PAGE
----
And the rapid rise of Ghomeshi advocates and apologists rallied around #TeamJian. Random trolling against unknown, anonymous victims: who were these women? Why didn’t they report the attacks?
And then Lucy DeCoutere went public on CBC Radio’s The Current. And with her broken silence, a deluge of supportive hashtags on Twitter: #IBelieveLucy. #IBelieveWomen. #IBelieveHer.
But the question persisted: why had DeCoutere and Ghomeshi’s other victims not reported their assaults? WHY?
It was on that moment that The Montreal Gazette’s Sue Montgomery and retired Toronto Star journalist Antonia Zerbisias said: enough.
Both had survived rape. Neither had reported.
Zerbisias broke her silence, tweeting: “#ibelievelucy #ibelievewomen And yes, I’ve been raped (more than once) and never reported it. #BeenRapedNeverReported”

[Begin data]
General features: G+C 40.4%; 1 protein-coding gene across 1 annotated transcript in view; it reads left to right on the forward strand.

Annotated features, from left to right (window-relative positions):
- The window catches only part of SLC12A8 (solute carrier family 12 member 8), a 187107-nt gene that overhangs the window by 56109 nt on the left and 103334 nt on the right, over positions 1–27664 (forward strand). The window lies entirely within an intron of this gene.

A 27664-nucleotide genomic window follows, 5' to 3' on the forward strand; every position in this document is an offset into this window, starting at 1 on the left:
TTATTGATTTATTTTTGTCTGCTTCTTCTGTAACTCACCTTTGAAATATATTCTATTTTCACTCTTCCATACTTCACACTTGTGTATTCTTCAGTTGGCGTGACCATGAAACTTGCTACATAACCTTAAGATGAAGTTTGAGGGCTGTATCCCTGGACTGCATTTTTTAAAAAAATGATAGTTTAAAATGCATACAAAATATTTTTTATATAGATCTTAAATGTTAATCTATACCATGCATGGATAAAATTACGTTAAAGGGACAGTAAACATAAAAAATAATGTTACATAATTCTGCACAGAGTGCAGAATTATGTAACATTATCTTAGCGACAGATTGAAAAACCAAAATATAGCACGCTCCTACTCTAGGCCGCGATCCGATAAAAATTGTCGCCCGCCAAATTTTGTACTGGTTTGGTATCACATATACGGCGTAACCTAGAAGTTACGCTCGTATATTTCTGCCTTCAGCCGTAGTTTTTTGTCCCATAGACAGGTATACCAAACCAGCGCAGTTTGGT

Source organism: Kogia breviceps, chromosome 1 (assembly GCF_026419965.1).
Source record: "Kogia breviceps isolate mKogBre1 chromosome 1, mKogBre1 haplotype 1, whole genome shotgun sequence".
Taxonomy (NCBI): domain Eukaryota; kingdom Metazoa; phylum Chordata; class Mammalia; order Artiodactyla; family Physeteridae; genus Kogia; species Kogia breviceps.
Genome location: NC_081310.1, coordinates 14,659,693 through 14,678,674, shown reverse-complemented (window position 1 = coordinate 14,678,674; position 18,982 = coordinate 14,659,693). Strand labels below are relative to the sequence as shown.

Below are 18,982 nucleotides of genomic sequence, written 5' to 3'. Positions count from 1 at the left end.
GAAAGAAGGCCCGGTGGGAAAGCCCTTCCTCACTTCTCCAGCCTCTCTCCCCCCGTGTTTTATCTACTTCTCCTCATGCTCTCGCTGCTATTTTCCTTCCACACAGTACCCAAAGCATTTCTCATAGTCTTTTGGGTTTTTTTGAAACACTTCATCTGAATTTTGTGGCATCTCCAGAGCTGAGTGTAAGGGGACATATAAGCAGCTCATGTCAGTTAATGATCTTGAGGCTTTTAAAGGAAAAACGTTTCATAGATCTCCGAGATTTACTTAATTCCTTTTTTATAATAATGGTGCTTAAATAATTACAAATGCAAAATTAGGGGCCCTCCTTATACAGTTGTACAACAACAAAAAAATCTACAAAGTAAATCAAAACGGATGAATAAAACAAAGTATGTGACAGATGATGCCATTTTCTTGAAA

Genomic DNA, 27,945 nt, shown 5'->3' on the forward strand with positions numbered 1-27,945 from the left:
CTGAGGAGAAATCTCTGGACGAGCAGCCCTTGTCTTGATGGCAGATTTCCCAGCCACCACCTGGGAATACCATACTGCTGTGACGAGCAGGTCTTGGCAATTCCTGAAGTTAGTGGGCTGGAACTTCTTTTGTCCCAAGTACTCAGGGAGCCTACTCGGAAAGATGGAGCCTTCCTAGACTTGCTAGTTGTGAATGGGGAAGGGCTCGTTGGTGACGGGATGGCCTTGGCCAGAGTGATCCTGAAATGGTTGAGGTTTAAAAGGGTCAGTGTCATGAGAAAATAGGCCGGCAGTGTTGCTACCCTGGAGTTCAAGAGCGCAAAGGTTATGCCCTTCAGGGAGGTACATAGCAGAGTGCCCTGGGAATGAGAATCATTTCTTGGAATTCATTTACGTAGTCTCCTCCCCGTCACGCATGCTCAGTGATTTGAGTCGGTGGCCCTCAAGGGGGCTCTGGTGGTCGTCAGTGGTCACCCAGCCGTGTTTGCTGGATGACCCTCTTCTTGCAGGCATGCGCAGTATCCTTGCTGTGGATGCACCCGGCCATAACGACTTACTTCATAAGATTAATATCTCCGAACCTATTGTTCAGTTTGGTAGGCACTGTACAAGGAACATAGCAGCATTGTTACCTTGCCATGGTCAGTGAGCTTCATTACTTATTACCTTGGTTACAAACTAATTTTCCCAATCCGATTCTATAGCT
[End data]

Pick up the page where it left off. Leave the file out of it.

Montgomery followed suite with a first tweet: “He was my grandfather. I was 3-9 yo. Cops wanted to know why I waited so long to report it. #BeenRapedNeverReported”
And a second tweet: “He was senior flight attendant. I was summer student flight attendant. Learned later there had been many victims. #BeenRapedNeverReported”
Montgomery and Zerbisias were the catalyst for a movement that took the conversation from Canada to the globe, translated to French and Spanish, and cropping up as far away as Iran, South Korea, South Africa and Colombia.
The hashtag created a safe space where survivors of violence could find comfort in each other, stamp out the stigma of sexual assault, and lift the veil on why victims of sexual assault rarely go public with their accusations.
Of that pivotal first tweet, Zerbias writes:
It felt like ripping off a bandage, and exposing the festering wound to air and light.
It hurt like hell at first.
But now it feels like healing.
You May Also Be Interested In…